Before the 16th century, Europe had a radically different approach and view of science. At that time, this system of explaining the universe and superstition were seen as equal counterparts. There was a belief almost, that the ways of life could not be explained logically, but only by superstition and the mysterious actions of God. That assumption was created in part by the Catholic church and since, the church influenced a large portion of the common people’s time and lives, science remained as it was. On the other hand, feudalism played a role in the lack of science.
During this time period, the general population was busy working for their nobles and kings in exchange for constant protection. Literacy and education were not priorities for the people; the only necessity for the world was to survive. However, there were some existing discoveries made by Classical Greece and Rome period. Along with the correct formulas of Greek math and geometry, Ptolemy’s view of a geocentric universe (all bodies of space revolve around the earth), and Galen’s incorrect descriptions of the human body were concepts held by the Catholic Church.
Because these values were proven with scripture evidence, the primality and incorrectness of science can be clearly displayed. However, the events of the Scientific Revolution played a positive influence upon the intellectual and religious thought during its time which further modernized society. The Scientific Revolution could be described as not only a movement toward organized science and a rebellion against the way of thought but a change in culture and institution as well.
During the 16th to 18th centuries, ew sub-sciences such as astronomy, optics, physics, and chemistry were created with a definite advancement in the mathematics and philosophy. The revolution was mainly caused by the necessity for more knowledge and learning. The rediscovery of ancient yet highly developed mathematics from the Babylonians, Greeks, and Egyptians during the Renaissance only added fuel to the spark of interest. The final cause of the revolution was the Age of Exploration which required inventors and physicist to create clocks and watches for sailors to navigate the oceans more efficiently and accurately.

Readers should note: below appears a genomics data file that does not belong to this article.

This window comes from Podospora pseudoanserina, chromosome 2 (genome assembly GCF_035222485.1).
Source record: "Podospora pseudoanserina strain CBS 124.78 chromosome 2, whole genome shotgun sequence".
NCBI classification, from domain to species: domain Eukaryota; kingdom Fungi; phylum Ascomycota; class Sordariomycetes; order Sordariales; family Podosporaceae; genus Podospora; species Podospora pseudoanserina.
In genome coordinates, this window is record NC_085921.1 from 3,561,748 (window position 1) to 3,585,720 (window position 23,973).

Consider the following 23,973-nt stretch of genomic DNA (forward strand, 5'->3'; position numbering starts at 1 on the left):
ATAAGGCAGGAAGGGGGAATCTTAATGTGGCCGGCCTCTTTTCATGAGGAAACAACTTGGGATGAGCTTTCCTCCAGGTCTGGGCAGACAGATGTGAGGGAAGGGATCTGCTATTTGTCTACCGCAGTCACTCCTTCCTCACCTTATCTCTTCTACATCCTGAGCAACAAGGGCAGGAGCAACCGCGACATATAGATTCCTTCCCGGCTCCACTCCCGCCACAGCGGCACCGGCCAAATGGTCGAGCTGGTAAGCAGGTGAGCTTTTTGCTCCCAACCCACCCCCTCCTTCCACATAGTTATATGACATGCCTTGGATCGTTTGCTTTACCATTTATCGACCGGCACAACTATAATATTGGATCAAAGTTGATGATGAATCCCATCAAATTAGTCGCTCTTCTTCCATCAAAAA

As a whole, these events created something bigger, The Scientific Revolution, and its start is credited with one man, Nicolaus Copernicus. He claimed that the Earth was not the center of the universe as believed by the Church and thus the whole world. However, his heliocentric theory published in his book, De Revolutionibus Orbium Coelestium (or On the Revolutions of Heavenly Spheres) could not be proven while he was still alive, as the world lacked telescopes. Only later would Johannes Kepler confirm Copernicus’s idea with mathematical proof.
Copernicus would not just start the path for a revolution, but he would also lead the way for a numerous amount of physicists and astronomers. Soon after, an astronomer/physicist named Galileo Galilei studied gravity, falling objects, and motion of pendulums all while looking to the skies above with the new invention of the telescope. Galileo was the first to explain that an object’s mass does not determine its falling acceleration and the principle that an object will continue to accelerate unless there is friction present.
He supposedly dropped objects from the top of the Tower of Pisa to prove these basis, but proving that is another term paper for another time. Sir Isaac Newton, another physicist, used Galileo’s findings to fuel his own as he created three laws of motion and other bases for gravity that he published in Philosophi? Naturalis Principia Mathematica. Needless to say, he was one smart apple-pun intended. He, with the help of his predecessors, explained how the universe worked and how it would continue to work forever.
Also, not to mention, he created the subject that all high-school kids love and know so well: calculus. On the other side of the spectrum, mathematics and philosophy were two other subjects that saw major advances and changes during the Scientific Revolution. For starters, the French genius Rene Descartes could be considered one of the fathers of modern mathematics as well as an important figure in the revolution. Since it rained a lot in France, and Descartes could not always go out, he had more than enough free time to singlehandedly create the Cartesian plane or the x and y axis.
This system could be considered one of the most important aspects of geometry and math, and it led to something even better than calculus: linear algebra. Gottfried Leibniz was another mathematician/philosopher. He believed that the universe was composed of spiritual entities called monads, and these objects gave the appearance of the physical world. Basically these monads in his mind were atoms. Overall, all the people who played important roles in the Scientific Revolution thought of themselves as reformers. They ushered in a new age of reason and explanation.